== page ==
Monday Economic Report – Ocotber 1, 2012

By October 1, 2012Economy

Below is the summary from this week’s Monday Economic Report:

Several indicators released last week show slowing sales continuing to hurt manufacturers.  The large decline in durable goods orders was the biggest eye-opener. According to advance data from the Census Bureau, durable goods fell by 13.2 percent in August. While fewer new orders in the transportation sector, especially for nondefense aircraft, can mostly explain this decrease, the declines in sales were fairly broad-based. In addition, the Bureau of Economic Analysis revised its estimate of real gross domestic product (GDP) for the second quarter from 1.70 percent to 1.25 percent. As noted in earlier iterations of this figure, the contribution of manufacturing to real output was negligible—a significant turnaround from earlier quarters.

Reduced manufacturing activity largely contributed to the Chicago Federal Reserve Bank’s National Activity Index declining from -0.12 in July to -0.87 in August. Values under zero suggest that the macroeconomy is growing below its historical average, and the latest data indicate considerable weaknesses in the current economic environment. Regional Federal Reserve Bank surveys back this up. Weak sales, slowing global growth, the fiscal abyss and upcoming elections all fueled manufacturers’ uncertainty, which the latest regional data from ISM-Chicago noted.  The Chicago Business Barometer indicated a contraction for the first time since September 2009, with new orders dragging the index lower.

Despite these headwinds, consumer sentiment improved in both of the major confidence surveys out last week. Both the Conference Board and the University of Michigan data indicate that Americans’ perceptions regarding future economic growth improved in the past month. This might seem at odds with other surveys. For instance, in the recent small business survey from the NAM and the National Federation of Independent Business, 55 percent of respondents feel that the national economy is worse today than three years ago. Yet, these types of sentiment surveys tend to move with current pocketbook issues, and it is not entirely clear that the average individual perceives the economic threats (e.g., fiscal abyss, budget sequestration) as real, and not just political gamesmanship.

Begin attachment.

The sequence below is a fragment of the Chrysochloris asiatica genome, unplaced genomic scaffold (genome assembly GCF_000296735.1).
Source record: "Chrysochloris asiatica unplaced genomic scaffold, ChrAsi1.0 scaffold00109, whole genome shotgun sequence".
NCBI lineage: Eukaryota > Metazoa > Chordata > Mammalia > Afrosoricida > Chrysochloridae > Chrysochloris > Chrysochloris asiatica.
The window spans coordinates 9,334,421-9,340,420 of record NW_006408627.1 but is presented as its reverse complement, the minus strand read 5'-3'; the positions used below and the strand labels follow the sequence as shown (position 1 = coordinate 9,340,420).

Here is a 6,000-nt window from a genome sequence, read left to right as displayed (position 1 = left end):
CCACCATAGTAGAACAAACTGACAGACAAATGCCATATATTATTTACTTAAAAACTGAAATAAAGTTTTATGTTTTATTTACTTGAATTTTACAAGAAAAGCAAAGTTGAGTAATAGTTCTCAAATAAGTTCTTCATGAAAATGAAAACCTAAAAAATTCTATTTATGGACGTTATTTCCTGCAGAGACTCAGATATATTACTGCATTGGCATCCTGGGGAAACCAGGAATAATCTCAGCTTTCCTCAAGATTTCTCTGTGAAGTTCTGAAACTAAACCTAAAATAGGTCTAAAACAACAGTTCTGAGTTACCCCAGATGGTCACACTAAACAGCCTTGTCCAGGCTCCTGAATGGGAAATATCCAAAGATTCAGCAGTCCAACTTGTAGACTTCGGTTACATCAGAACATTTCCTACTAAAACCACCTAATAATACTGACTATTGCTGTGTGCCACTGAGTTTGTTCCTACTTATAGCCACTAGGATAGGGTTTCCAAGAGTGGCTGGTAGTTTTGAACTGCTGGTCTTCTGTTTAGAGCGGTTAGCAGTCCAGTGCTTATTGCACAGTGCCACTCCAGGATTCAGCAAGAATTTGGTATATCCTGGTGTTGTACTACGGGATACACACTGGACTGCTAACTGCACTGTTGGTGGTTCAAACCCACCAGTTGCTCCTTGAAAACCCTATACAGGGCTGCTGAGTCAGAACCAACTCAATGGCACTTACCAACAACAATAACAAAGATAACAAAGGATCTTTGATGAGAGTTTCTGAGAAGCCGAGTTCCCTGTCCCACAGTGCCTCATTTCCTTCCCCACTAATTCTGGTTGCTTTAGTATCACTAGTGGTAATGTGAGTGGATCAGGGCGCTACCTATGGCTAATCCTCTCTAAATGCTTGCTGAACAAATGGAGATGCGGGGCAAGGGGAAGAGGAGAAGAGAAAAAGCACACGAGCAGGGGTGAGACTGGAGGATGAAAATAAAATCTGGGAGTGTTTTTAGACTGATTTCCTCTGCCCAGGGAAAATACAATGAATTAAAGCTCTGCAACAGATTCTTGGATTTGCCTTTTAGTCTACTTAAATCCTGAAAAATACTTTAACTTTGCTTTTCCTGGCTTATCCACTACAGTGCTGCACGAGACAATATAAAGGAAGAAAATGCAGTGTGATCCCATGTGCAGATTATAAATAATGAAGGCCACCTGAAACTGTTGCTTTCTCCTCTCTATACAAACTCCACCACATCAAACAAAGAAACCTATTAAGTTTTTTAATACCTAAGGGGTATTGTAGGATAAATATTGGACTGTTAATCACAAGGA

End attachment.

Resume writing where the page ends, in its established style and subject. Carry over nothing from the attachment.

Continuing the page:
Of course, the real test of consumer sentiment is how it impacts spending. Americans increased their personal spending by 0.5 percent in August, building on July’s strong gains. Higher gasoline prices, however, contributed to much of this increase.  Real spending rose just 0.1 percent. Moreover, consumers spent more than they earned, reducing the savings rate from 4.1 percent to 3.7 percent. Personal incomes increased 0.1 percent overall, but for manufacturers, wages and salaries dropped, reflecting recent weaknesses in the sector. One area where spending has been decidedly higher is in the housing sector, with new single-family residential home sales up nearly 28 percent year-over-year. In August, however, new home sales were off slightly.

This week, the two big releases will be the latest Institute for Supply Management (ISM) manufacturing data, which will be released this morning, and the jobs numbers out on Friday. Expect disappointing results for both, with the ISM Purchasing Managers’ Index potentially showing a contraction for four straight months. Likewise, employment growth is expected to be in-line with past months, but hopefully, an improvement from the 15,000 lost manufacturing jobs observed in August.

Chad Moutray is chief economist, National Association of Manufacturers.

Chad Moutray

Chad Moutray

Chad Moutray is chief economist for the National Association of Manufacturers (NAM), where he serves as the NAM’s economic forecaster and spokesperson on economic issues. He frequently comments on current economic conditions for manufacturers through professional presentations and media interviews. He has appeared on Bloomberg, CNBC, C-SPAN, Fox Business and Fox News, among other news outlets.
Chad Moutray

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